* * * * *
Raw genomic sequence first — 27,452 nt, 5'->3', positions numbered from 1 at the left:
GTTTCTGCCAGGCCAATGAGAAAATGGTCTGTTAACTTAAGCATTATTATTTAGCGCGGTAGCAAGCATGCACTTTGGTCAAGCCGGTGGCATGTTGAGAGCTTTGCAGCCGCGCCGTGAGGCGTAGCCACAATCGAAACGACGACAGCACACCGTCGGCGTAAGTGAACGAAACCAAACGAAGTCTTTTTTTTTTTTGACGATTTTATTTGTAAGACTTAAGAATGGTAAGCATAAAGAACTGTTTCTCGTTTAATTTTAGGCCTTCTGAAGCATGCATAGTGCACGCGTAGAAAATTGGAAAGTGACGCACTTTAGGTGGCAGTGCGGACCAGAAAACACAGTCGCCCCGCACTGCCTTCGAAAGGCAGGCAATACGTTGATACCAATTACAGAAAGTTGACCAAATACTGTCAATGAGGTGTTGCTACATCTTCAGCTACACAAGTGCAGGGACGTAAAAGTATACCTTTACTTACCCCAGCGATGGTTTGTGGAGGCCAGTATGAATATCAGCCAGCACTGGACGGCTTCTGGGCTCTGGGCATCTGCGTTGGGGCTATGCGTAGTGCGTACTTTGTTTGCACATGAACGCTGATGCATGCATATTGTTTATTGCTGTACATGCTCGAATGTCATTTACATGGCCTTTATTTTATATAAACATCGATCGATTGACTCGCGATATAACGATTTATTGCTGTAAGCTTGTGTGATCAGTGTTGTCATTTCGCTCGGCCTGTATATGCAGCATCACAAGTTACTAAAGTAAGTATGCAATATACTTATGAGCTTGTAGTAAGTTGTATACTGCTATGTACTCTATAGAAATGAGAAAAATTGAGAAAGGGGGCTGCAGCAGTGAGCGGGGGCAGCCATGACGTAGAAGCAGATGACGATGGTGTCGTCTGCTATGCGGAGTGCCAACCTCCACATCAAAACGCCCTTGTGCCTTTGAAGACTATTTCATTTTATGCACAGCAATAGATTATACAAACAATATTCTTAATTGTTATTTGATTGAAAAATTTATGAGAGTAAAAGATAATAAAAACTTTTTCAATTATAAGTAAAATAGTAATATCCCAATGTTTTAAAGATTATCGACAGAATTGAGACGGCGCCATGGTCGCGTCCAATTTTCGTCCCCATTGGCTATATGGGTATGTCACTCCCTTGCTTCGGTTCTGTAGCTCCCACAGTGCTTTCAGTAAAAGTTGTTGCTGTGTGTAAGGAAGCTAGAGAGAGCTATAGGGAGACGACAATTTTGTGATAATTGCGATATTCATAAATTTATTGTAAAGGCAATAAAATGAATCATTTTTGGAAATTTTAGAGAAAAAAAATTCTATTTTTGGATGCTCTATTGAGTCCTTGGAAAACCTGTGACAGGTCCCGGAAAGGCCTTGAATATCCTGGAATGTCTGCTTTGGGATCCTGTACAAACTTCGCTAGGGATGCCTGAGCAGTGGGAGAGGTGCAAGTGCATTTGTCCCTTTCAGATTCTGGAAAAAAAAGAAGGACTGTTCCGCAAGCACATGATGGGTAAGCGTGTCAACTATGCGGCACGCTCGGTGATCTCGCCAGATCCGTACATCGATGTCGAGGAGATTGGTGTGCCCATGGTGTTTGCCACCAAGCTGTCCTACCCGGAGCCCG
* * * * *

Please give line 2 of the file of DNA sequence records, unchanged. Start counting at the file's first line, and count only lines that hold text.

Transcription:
GTTTCTGCCAGGCCAATGAGAAAATGGTCTGTTAACTTAAGCATTATTATTTAGCGCGGTAGCAAGCATGCACTTTGGTCAAGCCGGTGGCATGTTGAGAGCTTTGCAGCCGCGCCGTGAGGCGTAGCCACAATCGAAACGACGACAGCACACCGTCGGCGTAAGTGAACGAAACCAAACGAAGTCTTTTTTTTTTTTGACGATTTTATTTGTAAGACTTAAGAATGGTAAGCATAAAGAACTGTTTCTCGTTTAATTTTAGGCCTTCTGAAGCATGCATAGTGCACGCGTAGAAAATTGGAAAGTGACGCACTTTAGGTGGCAGTGCGGACCAGAAAACACAGTCGCCCCGCACTGCCTTCGAAAGGCAGGCAATACGTTGATACCAATTACAGAAAGTTGACCAAATACTGTCAATGAGGTGTTGCTACATCTTCAGCTACACAAGTGCAGGGACGTAAAAGTATACCTTTACTTACCCCAGCGATGGTTTGTGGAGGCCAGTATGAATATCAGCCAGCACTGGACGGCTTCTGGGCTCTGGGCATCTGCGTTGGGGCTATGCGTAGTGCGTACTTTGTTTGCACATGAACGCTGATGCATGCATATTGTTTATTGCTGTACATGCTCGAATGTCATTTACATGGCCTTTATTTTATATAAACATCGATCGATTGACTCGCGATATAACGATTTATTGCTGTAAGCTTGTGTGATCAGTGTTGTCATTTCGCTCGGCCTGTATATGCAGCATCACAAGTTACTAAAGTAAGTATGCAATATACTTATGAGCTTGTAGTAAGTTGTATACTGCTATGTACTCTATAGAAATGAGAAAAATTGAGAAAGGGGGCTGCAGCAGTGAGCGGGGGCAGCCATGACGTAGAAGCAGATGACGATGGTGTCGTCTGCTATGCGGAGTGCCAACCTCCACATCAAAACGCCCTTGTGCCTTTGAAGACTATTTCATTTTATGCACAGCAATAGATTATACAAACAATATTCTTAATTGTTATTTGATTGAAAAATTTATGAGAGTAAAAGATAATAAAAACTTTTTCAATTATAAGTAAAATAGTAATATCCCAATGTTTTAAAGATTATCGACAGAATTGAGACGGCGCCATGGTCGCGTCCAATTTTCGTCCCCATTGGCTATATGGGTATGTCACTCCCTTGCTTCGGTTCTGTAGCTCCCACAGTGCTTTCAGTAAAAGTTGTTGCTGTGTGTAAGGAAGCTAGAGAGAGCTATAGGGAGACGACAATTTTGTGATAATTGCGATATTCATAAATTTATTGTAAAGGCAATAAAATGAATCATTTTTGGAAATTTTAGAGAAAAAAAATTCTATTTTTGGATGCTCTATTGAGTCCTTGGAAAACCTGTGACAGGTCCCGGAAAGGCCTTGAATATCCTGGAATGTCTGCTTTGGGATCCTGTACAAACTTCGCTAGGGATGCCTGAGCAGTGGGAGAGGTGCAAGTGCATTTGTCCCTTTCAGATTCTGGAAAAAAAAGAAGGACTGTTCCGCAAGCACATGATGGGTAAGCGTGTCAACTATGCGGCACGCTCGGTGATCTCGCCAGATCCGTACATCGATGTCGAGGAGATTGGTGTGCCCATGGTGTTTGCCACCAAGCTGTCCTACCCGGAGCCCG